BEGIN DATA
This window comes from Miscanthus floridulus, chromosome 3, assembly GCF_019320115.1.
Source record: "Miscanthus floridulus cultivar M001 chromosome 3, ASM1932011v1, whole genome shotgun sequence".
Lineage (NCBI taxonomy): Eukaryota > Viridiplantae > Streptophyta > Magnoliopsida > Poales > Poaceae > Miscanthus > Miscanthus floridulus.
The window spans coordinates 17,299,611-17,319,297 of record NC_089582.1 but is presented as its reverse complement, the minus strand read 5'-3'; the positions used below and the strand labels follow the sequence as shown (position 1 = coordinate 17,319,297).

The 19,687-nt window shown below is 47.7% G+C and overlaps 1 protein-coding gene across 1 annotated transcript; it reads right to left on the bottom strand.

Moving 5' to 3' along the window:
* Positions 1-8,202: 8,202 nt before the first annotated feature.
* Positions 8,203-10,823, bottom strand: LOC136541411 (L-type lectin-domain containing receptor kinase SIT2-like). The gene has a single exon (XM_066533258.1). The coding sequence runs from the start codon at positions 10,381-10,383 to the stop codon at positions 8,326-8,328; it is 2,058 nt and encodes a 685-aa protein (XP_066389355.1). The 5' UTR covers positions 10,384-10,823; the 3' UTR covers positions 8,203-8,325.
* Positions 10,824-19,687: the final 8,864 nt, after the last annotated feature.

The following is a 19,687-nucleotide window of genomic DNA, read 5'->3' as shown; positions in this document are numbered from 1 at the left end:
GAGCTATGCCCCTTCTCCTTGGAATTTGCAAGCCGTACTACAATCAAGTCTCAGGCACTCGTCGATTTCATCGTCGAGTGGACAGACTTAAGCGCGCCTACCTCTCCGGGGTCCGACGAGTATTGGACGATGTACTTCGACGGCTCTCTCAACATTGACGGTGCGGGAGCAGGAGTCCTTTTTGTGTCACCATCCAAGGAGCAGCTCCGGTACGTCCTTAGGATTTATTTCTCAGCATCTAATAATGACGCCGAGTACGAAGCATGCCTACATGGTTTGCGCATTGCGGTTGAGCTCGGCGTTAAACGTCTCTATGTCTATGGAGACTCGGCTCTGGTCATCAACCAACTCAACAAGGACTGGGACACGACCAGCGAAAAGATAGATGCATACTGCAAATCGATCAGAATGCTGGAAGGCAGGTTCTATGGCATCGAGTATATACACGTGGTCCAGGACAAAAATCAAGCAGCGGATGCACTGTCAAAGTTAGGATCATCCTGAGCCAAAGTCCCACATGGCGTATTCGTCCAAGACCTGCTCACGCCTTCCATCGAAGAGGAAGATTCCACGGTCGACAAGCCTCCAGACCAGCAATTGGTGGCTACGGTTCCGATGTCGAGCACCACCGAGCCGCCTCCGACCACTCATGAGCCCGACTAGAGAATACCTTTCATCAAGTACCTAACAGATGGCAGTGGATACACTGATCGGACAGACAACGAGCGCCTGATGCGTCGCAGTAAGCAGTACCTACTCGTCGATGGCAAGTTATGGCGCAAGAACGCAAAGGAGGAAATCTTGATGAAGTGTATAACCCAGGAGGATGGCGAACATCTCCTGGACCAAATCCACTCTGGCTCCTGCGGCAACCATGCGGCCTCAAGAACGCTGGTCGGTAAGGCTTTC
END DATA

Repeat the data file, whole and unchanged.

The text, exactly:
This window comes from Miscanthus floridulus, chromosome 3, assembly GCF_019320115.1.
Source record: "Miscanthus floridulus cultivar M001 chromosome 3, ASM1932011v1, whole genome shotgun sequence".
Lineage (NCBI taxonomy): Eukaryota > Viridiplantae > Streptophyta > Magnoliopsida > Poales > Poaceae > Miscanthus > Miscanthus floridulus.
The window spans coordinates 17,299,611-17,319,297 of record NC_089582.1 but is presented as its reverse complement, the minus strand read 5'-3'; the positions used below and the strand labels follow the sequence as shown (position 1 = coordinate 17,319,297).

The 19,687-nt window shown below is 47.7% G+C and overlaps 1 protein-coding gene across 1 annotated transcript; it reads right to left on the bottom strand.

Moving 5' to 3' along the window:
* Positions 1-8,202: 8,202 nt before the first annotated feature.
* Positions 8,203-10,823, bottom strand: LOC136541411 (L-type lectin-domain containing receptor kinase SIT2-like). The gene has a single exon (XM_066533258.1). The coding sequence runs from the start codon at positions 10,381-10,383 to the stop codon at positions 8,326-8,328; it is 2,058 nt and encodes a 685-aa protein (XP_066389355.1). The 5' UTR covers positions 10,384-10,823; the 3' UTR covers positions 8,203-8,325.
* Positions 10,824-19,687: the final 8,864 nt, after the last annotated feature.

The following is a 19,687-nucleotide window of genomic DNA, read 5'->3' as shown; positions in this document are numbered from 1 at the left end:
GAGCTATGCCCCTTCTCCTTGGAATTTGCAAGCCGTACTACAATCAAGTCTCAGGCACTCGTCGATTTCATCGTCGAGTGGACAGACTTAAGCGCGCCTACCTCTCCGGGGTCCGACGAGTATTGGACGATGTACTTCGACGGCTCTCTCAACATTGACGGTGCGGGAGCAGGAGTCCTTTTTGTGTCACCATCCAAGGAGCAGCTCCGGTACGTCCTTAGGATTTATTTCTCAGCATCTAATAATGACGCCGAGTACGAAGCATGCCTACATGGTTTGCGCATTGCGGTTGAGCTCGGCGTTAAACGTCTCTATGTCTATGGAGACTCGGCTCTGGTCATCAACCAACTCAACAAGGACTGGGACACGACCAGCGAAAAGATAGATGCATACTGCAAATCGATCAGAATGCTGGAAGGCAGGTTCTATGGCATCGAGTATATACACGTGGTCCAGGACAAAAATCAAGCAGCGGATGCACTGTCAAAGTTAGGATCATCCTGAGCCAAAGTCCCACATGGCGTATTCGTCCAAGACCTGCTCACGCCTTCCATCGAAGAGGAAGATTCCACGGTCGACAAGCCTCCAGACCAGCAATTGGTGGCTACGGTTCCGATGTCGAGCACCACCGAGCCGCCTCCGACCACTCATGAGCCCGACTAGAGAATACCTTTCATCAAGTACCTAACAGATGGCAGTGGATACACTGATCGGACAGACAACGAGCGCCTGATGCGTCGCAGTAAGCAGTACCTACTCGTCGATGGCAAGTTATGGCGCAAGAACGCAAAGGAGGAAATCTTGATGAAGTGTATAACCCAGGAGGATGGCGAACATCTCCTGGACCAAATCCACTCTGGCTCCTGCGGCAACCATGCGGCCTCAAGAACGCTGGTCGGTAAGGCTTTC